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Fall for nature’s spectacle at WWT wetland centres this autumn

Posted on 29 Sep 2020

Just as wetlands offer sanctuary to thousands of animals over the colder months, they also make the perfect place to safely escape the everyday and appreciate one of nature’s greatest shows - autumn.

For our wetlands, it is a spectacular time of year. The first of our migratory birds arrive, having flown vast distances in search of food and warmth to shelter and our reserves transform into an impressive patchwork of rich textures and dazzling colour displays, as leaves turn amber, fruits and berries emerge from the hedgerows and fairy tale fungus sprout underfoot.

In fact, autumn is perhaps the nicest time of year to explore wetlands whatever the weather. They provide an abundance of space and fresh air for nature lovers to enjoy endless skies and epic sunsets. Comfortable hides, situated throughout all our reserves, ensure visitors can protect themselves from the elements without missing out on amazing seasonal scenes.

WWT’s nine wetland centres across the UK each have their own unique features to ensure there is something for everyone wherever they live. From 40,000 pink footed geese touching down at WWT Martin Mere for the winter - a spectacle that doesn’t happen anywhere else in the world – to nearly the entire population of Svalbard barnacle geese arriving at WWT Caerlaverock in their thousands, there are few better ways to unwind and refocus.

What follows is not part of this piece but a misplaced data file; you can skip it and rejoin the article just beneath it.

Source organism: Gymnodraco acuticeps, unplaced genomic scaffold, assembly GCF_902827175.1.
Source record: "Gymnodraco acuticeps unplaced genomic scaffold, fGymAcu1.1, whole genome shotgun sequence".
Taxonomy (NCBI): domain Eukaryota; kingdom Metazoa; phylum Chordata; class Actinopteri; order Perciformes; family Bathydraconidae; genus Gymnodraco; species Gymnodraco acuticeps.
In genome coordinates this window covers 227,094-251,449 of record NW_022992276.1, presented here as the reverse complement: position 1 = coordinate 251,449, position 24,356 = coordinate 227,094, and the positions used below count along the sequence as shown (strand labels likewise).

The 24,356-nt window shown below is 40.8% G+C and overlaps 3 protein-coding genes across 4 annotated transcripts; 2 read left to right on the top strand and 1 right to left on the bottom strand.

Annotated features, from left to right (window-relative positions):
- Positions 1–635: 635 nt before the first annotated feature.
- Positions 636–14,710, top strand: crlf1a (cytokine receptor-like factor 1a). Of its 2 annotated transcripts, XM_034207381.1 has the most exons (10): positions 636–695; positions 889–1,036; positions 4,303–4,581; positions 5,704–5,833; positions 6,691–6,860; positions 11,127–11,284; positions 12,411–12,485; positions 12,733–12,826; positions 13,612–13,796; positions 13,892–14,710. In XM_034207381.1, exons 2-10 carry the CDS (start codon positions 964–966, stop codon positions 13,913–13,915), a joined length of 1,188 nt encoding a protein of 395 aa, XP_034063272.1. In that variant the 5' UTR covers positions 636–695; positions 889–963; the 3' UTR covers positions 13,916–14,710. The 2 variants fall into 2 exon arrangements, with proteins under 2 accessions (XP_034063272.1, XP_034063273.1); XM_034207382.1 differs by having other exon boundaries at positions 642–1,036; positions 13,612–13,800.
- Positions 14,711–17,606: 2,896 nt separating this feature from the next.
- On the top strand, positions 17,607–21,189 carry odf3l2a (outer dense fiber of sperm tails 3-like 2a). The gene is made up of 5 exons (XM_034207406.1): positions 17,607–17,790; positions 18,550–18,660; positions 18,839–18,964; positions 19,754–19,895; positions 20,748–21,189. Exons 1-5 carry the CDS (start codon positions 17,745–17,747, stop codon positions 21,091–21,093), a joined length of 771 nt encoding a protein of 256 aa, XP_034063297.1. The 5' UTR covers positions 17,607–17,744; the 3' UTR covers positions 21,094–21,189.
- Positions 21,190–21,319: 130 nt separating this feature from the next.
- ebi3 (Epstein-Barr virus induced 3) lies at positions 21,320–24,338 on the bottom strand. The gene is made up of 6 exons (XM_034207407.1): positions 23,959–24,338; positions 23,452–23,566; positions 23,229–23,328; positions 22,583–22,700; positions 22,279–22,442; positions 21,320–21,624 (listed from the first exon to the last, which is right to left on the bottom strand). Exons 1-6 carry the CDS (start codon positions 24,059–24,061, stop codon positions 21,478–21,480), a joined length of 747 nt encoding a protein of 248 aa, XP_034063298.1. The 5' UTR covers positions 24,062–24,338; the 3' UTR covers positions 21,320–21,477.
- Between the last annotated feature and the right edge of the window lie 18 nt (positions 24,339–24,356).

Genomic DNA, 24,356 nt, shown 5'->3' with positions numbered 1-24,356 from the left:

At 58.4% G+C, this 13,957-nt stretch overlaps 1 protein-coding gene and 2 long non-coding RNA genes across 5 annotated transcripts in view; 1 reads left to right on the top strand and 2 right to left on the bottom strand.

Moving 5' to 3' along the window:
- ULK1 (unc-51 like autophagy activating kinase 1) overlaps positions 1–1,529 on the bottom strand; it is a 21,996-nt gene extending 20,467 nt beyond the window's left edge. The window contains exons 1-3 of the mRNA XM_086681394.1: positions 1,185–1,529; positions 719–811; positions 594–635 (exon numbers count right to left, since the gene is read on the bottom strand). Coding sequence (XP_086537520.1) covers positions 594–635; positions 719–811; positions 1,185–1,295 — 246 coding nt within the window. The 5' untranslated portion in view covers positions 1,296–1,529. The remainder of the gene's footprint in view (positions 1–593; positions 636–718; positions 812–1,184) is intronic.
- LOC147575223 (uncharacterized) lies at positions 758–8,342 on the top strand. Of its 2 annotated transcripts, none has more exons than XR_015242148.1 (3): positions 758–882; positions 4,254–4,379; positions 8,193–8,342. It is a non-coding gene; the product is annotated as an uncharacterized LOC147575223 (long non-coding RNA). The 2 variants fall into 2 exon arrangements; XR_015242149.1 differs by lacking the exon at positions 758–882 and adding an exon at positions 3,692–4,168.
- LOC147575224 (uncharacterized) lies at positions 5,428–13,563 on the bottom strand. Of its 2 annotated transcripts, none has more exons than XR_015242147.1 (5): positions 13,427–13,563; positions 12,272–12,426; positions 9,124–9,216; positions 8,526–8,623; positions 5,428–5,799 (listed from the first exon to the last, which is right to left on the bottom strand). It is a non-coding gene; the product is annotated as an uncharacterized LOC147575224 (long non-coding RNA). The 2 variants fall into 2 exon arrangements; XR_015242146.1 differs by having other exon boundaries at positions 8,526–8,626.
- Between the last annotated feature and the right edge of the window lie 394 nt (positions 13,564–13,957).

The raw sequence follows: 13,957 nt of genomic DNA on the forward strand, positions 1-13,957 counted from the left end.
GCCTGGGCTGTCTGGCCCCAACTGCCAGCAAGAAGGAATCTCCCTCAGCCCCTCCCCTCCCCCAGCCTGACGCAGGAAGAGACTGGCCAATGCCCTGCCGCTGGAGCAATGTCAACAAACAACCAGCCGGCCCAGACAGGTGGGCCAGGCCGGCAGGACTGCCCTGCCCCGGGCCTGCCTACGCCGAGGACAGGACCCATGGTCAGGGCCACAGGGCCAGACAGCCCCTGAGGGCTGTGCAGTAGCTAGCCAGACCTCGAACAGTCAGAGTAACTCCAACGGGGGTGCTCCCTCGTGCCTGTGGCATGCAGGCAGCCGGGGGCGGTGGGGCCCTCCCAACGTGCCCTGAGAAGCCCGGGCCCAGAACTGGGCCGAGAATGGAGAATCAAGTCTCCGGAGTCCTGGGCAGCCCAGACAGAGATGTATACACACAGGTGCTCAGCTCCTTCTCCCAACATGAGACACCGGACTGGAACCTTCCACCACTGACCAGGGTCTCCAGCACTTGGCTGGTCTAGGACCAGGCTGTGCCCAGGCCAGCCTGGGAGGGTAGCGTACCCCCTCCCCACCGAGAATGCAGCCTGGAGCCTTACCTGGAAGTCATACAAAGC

Hannah Clifford from WWT said:

“Our WWT wetland centres are ideal places to immerse yourself in nature and there is no better time to see what the wetlands in your area have to offer than autumn.

“Our wetlands are safe havens where people can explore the outdoors, focus some energy inwards and look after themselves. It’s been a difficult period, but our wetlands promise to provide an escape from the everyday and a discovery of peace and tranquillity.”

All WWT wetland centres have the ‘We’re Good to Go’ stamp of approval, a UK-wide industry standard which has been developed in partnership with Visit England, Tourism Northern Ireland, Visit Scotland and Visit Wales. The accreditation means visitors can rest assured that WWT is doing everything to ensure they operate within the relevant government and public health guidance for managing coronavirus risk. These measures include managing numbers on site, ensuring social distancing and thorough cleaning regimes.

To safely manage numbers on site, all visitors are all asked to book online (whether a WWT member or not).To find your nearest WWT wetland centre and to book tickets, visit

WWT has nine wetland centres at Arundel (Hampshire), Caerlaverock ( Dumfries, Scotland), Castle Espie (County Down, Northern Ireland), Llanelli (Carmarthenshire, Wales), London (at Barnes), Martin Mere (Lancashire), Slimbridge (Gloucestershire), Washington (Tyne & Wear) and Welney (Norfolk).

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